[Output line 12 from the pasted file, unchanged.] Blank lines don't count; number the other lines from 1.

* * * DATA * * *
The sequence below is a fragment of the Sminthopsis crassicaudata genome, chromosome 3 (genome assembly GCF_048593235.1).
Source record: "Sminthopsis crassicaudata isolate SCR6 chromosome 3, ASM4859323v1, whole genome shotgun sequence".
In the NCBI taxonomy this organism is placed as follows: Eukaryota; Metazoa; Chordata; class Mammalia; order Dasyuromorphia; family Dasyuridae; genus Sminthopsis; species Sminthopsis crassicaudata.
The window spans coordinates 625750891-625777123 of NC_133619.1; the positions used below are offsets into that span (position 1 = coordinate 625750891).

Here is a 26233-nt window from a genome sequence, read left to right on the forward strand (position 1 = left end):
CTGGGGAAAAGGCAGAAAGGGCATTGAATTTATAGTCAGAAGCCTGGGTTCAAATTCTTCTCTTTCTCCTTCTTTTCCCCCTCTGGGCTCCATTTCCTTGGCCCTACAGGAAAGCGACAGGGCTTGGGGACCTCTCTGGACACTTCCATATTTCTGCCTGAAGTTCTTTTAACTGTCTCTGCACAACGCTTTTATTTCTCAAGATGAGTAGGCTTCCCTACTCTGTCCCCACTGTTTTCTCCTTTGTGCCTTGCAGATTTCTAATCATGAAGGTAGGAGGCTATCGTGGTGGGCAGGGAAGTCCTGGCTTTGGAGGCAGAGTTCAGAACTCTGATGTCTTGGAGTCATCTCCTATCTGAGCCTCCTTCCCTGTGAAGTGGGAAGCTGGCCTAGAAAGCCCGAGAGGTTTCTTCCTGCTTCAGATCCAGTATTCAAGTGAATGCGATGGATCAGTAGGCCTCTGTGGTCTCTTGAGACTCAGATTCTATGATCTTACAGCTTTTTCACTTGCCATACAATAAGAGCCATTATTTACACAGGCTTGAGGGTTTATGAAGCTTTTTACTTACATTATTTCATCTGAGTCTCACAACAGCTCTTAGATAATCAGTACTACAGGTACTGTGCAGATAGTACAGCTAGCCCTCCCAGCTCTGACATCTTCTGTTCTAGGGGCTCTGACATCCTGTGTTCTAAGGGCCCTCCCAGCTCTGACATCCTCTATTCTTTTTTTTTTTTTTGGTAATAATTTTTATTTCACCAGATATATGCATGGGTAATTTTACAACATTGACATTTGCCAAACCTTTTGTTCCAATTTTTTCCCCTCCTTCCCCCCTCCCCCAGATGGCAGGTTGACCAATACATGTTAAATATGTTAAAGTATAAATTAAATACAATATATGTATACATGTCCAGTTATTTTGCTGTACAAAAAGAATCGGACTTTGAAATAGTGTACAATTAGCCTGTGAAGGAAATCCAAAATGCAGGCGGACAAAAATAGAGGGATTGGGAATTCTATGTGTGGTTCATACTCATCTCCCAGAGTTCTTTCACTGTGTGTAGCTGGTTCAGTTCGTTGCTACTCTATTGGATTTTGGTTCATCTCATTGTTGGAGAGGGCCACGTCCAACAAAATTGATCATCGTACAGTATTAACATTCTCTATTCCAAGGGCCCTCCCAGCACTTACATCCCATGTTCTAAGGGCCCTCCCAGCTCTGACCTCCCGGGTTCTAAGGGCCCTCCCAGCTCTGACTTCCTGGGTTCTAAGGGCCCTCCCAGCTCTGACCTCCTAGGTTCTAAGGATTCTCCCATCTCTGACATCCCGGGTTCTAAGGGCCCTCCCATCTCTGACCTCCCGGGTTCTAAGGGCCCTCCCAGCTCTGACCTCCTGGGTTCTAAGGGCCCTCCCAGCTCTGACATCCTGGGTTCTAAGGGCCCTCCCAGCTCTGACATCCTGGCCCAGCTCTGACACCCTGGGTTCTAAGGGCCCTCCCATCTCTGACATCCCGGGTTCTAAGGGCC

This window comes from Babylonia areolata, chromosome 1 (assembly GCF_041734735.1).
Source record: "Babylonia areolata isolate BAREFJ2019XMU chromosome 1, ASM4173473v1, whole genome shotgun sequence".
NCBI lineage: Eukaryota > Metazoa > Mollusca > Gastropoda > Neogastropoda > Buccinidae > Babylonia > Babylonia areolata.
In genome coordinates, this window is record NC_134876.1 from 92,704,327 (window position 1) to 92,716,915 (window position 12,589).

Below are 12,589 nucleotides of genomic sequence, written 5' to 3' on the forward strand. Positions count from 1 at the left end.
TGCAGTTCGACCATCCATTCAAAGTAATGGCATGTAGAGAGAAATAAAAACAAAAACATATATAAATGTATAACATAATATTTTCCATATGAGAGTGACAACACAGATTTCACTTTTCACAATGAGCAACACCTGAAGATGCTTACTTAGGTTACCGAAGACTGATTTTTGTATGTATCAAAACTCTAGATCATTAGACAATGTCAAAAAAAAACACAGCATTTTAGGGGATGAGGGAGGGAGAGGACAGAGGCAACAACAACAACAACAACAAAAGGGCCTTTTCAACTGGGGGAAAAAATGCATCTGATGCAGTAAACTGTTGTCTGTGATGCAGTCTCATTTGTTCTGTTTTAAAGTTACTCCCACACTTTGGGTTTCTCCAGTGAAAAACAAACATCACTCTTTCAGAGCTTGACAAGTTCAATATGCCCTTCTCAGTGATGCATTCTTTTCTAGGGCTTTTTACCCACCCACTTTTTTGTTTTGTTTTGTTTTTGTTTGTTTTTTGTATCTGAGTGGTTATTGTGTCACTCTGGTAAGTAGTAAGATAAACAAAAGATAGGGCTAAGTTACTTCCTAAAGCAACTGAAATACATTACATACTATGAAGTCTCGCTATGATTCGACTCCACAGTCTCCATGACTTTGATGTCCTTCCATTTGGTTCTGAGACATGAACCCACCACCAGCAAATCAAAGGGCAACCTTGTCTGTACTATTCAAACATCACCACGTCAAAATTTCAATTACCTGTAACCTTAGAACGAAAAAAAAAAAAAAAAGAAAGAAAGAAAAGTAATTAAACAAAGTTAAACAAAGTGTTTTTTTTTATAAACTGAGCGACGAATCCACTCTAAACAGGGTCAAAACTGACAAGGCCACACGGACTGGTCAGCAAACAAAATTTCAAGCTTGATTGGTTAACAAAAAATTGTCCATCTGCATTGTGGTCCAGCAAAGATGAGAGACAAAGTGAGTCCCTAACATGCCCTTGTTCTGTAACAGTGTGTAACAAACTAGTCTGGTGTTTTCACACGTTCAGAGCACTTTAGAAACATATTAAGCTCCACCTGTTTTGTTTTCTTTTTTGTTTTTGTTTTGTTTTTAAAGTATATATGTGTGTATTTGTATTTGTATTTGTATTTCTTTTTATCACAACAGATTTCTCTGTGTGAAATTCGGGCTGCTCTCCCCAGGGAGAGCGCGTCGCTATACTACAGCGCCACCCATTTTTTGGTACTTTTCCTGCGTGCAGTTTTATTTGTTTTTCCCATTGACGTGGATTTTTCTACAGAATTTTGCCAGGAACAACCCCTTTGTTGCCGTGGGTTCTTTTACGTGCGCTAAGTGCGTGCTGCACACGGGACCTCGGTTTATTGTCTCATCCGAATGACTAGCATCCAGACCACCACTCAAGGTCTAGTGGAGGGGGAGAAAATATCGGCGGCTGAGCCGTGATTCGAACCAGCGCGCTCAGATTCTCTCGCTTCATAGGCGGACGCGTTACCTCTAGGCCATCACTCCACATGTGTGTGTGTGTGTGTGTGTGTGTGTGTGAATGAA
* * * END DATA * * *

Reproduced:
TGCAGTTCGACCATCCATTCAAAGTAATGGCATGTAGAGAGAAATAAAAACAAAAACATATATAAATGTATAACATAATATTTTCCATATGAGAGTGACAACACAGATTTCACTTTTCACAATGAGCAACACCTGAAGATGCTTACTTAGGTTACCGAAGACTGATTTTTGTATGTATCAAAACTCTAGATCATTAGACAATGTCAAAAAAAAACACAGCATTTTAGGGGATGAGGGAGGGAGAGGACAGAGGCAACAACAACAACAACAACAAAAGGGCCTTTTCAACTGGGGGAAAAAATGCATCTGATGCAGTAAACTGTTGTCTGTGATGCAGTCTCATTTGTTCTGTTTTAAAGTTACTCCCACACTTTGGGTTTCTCCAGTGAAAAACAAACATCACTCTTTCAGAGCTTGACAAGTTCAATATGCCCTTCTCAGTGATGCATTCTTTTCTAGGGCTTTTTACCCACCCACTTTTTTGTTTTGTTTTGTTTTTGTTTGTTTTTTGTATCTGAGTGGTTATTGTGTCACTCTGGTAAGTAGTAAGATAAACAAAAGATAGGGCTAAGTTACTTCCTAAAGCAACTGAAATACATTACATACTATGAAGTCTCGCTATGATTCGACTCCACAGTCTCCATGACTTTGATGTCCTTCCATTTGGTTCTGAGACATGAACCCACCACCAGCAAATCAAAGGGCAACCTTGTCTGTACTATTCAAACATCACCACGTCAAAATTTCAATTACCTGTAACCTTAGAACGAAAAAAAAAAAAAAAAGAAAGAAAGAAAAGTAATTAAACAAAGTTAAACAAAGTGTTTTTTTTTATAAACTGAGCGACGAATCCACTCTAAACAGGGTCAAAACTGACAAGGCCACACGGACTGGTCAGCAAACAAAATTTCAAGCTTGATTGGTTAACAAAAAATTGTCCATCTGCATTGTGGTCCAGCAAAGATGAGAGACAAAGTGAGTCCCTAACATGCCCTTGTTCTGTAACAGTGTGTAACAAACTAGTCTGGTGTTTTCACACGTTCAGAGCACTTTAGAAACATATTAAGCTCCACCTGTTTTGTTTTCTTTTTTGTTTTTGTTTTGTTTTTAAAGTATATATGTGTGTATTTGTATTTGTATTTGTATTTCTTTTTATCACAACAGATTTCTCTGTGTGAAATTCGGGCTGCTCTCCCCAGGGAGAGCGCGTCGCTATACTACAGCGCCACCCATTTTTTGGTACTTTTCCTGCGTGCAGTTTTATTTGTTTTTCCCATTGACGTGGATTTTTCTACAGAATTTTGCCAGGAACAACCCCTTTGTTGCCGTGGGTTCTTTTACGTGCGCTAAGTGCGTGCTGCACACGGGACCTCGGTTTATTGTCTCATCCGAATGACTAGCATCCAGACCACCACTCAAGGTCTAGTGGAGGGGGAGAAAATATCGGCGGCTGAGCCGTGATTCGAACCAGCGCGCTCAGATTCTCTCGCTTCATAGGCGGACGCGTTACCTCTAGGCCATCACTCCACATGTGTGTGTGTGTGTGTGTGTGTGTGTGTGAATGAA